WASHINGTON D.C. — With rent rising at the fastest pace in decades, it’s harder than ever for many Americans to keep up with housing costs – and active-duty service members and their families are no exception.
The Defense Department gives a housing allowance to service members and their families to offset the cost of housing and it varies based on location, pay grade and dependents.
“With inflation being what it is as we all know around the country, oftentimes we’re hearing that those allowances aren’t covering the actual cost of housing for the military families,” said Tom Porter, Executive Vice President of Government Affairs for Iraq and Afghanistan Veterans of America (IAVA). “We hear it all the time. Not just housing costs but meeting the actual rising cost of living, of everything.”
The temporary adjustment is set to expire on September 30, 2022, and the proposals would extend it through 2024.
“Many Georgia military families have asked me to help with the high cost of housing,” said Sen. Jon Ossoff (D-GA) in a statement. “That’s why I’ve introduced this bipartisan bill to help them so that servicemembers, their spouses, and their kids are secured in safe, affordable housing.”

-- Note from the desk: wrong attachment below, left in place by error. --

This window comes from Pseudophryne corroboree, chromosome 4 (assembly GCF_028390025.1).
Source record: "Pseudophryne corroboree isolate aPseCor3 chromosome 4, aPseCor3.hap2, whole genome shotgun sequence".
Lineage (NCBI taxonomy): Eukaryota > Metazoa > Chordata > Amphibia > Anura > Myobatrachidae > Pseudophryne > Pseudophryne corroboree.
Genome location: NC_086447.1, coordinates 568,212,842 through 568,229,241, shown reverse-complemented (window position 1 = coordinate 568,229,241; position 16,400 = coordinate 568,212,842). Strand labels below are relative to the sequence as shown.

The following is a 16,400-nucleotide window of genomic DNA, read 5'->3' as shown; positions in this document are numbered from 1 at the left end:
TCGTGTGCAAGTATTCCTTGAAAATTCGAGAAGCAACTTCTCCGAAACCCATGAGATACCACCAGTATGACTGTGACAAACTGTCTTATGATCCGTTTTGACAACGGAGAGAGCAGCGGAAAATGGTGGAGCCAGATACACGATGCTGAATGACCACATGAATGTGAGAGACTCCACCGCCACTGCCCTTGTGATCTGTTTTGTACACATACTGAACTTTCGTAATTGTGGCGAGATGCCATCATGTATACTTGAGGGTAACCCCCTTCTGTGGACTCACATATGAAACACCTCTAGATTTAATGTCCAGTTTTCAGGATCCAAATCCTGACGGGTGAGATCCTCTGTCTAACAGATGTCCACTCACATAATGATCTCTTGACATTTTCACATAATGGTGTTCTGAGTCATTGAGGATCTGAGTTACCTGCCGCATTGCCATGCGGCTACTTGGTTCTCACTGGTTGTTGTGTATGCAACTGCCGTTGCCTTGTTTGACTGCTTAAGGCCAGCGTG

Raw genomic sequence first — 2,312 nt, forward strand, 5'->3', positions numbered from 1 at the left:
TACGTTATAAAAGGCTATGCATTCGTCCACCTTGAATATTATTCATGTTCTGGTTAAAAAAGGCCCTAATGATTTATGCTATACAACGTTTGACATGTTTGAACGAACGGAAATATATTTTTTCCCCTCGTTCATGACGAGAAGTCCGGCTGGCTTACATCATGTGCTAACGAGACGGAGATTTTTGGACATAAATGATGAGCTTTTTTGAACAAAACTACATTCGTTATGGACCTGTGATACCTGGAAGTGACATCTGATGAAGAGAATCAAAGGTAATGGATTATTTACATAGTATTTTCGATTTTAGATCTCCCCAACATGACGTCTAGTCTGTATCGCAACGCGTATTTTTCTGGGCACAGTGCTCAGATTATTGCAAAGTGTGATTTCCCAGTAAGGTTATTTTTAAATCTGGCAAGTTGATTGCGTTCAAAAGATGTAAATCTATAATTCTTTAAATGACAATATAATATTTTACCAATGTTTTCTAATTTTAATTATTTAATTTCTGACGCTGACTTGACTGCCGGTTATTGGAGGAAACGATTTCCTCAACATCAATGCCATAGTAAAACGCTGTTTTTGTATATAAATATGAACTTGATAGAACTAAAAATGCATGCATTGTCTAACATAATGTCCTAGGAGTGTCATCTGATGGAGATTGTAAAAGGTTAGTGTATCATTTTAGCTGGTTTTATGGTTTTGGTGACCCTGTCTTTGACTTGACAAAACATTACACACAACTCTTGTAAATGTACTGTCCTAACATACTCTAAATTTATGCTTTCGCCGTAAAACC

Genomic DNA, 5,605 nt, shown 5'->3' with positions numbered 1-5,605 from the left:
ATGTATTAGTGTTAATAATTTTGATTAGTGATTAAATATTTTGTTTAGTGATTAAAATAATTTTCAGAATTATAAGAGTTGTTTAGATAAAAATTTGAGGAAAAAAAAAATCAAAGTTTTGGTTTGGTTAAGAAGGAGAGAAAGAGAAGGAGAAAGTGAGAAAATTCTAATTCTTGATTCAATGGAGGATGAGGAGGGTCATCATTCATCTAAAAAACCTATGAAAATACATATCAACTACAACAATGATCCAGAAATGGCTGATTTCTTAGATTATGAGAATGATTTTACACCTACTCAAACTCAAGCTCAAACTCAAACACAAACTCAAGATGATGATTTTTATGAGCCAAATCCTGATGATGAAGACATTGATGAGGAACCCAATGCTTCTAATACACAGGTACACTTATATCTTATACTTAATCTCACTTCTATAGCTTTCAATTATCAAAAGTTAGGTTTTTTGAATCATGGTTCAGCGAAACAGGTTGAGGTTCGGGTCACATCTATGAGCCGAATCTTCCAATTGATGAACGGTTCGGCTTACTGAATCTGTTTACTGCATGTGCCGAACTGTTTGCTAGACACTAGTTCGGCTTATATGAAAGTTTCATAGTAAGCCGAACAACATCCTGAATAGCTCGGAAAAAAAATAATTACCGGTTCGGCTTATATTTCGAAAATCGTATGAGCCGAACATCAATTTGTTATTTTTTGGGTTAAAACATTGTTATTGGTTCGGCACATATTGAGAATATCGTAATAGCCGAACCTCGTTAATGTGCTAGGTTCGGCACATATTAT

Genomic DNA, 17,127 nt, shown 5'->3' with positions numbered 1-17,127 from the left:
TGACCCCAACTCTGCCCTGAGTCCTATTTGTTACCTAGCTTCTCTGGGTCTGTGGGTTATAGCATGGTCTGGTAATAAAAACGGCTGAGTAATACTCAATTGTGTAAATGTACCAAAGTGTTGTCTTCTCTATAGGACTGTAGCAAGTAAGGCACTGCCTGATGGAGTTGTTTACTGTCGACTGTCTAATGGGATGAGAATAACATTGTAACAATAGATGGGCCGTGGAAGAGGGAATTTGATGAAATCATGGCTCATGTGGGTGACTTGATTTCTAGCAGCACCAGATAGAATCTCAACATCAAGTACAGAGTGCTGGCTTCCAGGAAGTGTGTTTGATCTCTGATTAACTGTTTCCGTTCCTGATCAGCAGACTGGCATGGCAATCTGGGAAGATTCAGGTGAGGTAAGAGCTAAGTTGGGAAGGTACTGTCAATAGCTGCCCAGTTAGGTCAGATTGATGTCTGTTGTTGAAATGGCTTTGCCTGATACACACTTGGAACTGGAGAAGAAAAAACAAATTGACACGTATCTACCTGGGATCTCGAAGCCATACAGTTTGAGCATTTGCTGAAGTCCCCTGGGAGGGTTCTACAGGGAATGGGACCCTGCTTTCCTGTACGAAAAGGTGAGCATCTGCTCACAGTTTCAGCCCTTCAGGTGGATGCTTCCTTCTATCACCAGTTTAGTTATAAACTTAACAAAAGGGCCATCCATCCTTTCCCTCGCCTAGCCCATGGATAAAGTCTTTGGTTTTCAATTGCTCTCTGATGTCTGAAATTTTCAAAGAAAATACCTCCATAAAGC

“The men and women who dedicate their lives to serve our country should not have to worry about being unable to afford a decent home for their families,” said Sen. Marco Rubio (R-FL) in a statement. “This bipartisan bill would help military families suffering from inflation, supply chain issues, or natural disasters continue to access affordable housing.”
A package of bills in the House focuses on restoring full housing benefits and removing barriers to homeownership for military families.
Rep. Marilyn Strickland (D-WA) serves on the House Committee on Armed Services and introduced the package dubbed “Ensuring Every Servicemember Has a Home.”
It includes the Basic Allowance for Housing (BAH) Restoration Act, the BAH Calculation Improvement Act, the Increasing Homeownership for Servicemembers Act, and Building More Housing for Servicemembers Act.
“The people who wear the uniform, and their families who sacrifice so much, should be securely housed,” Strickland told our Washington News Bureau. “Regardless of what your political affiliation is, if you support our military, if you support our families, they should be securely housed.”
It’s a goal veterans groups say is a top priority.
“Whatever the military can do to help those military families meet those increased costs, that would be significant in retaining those quality and committed military personnel and their families,” said Porter.
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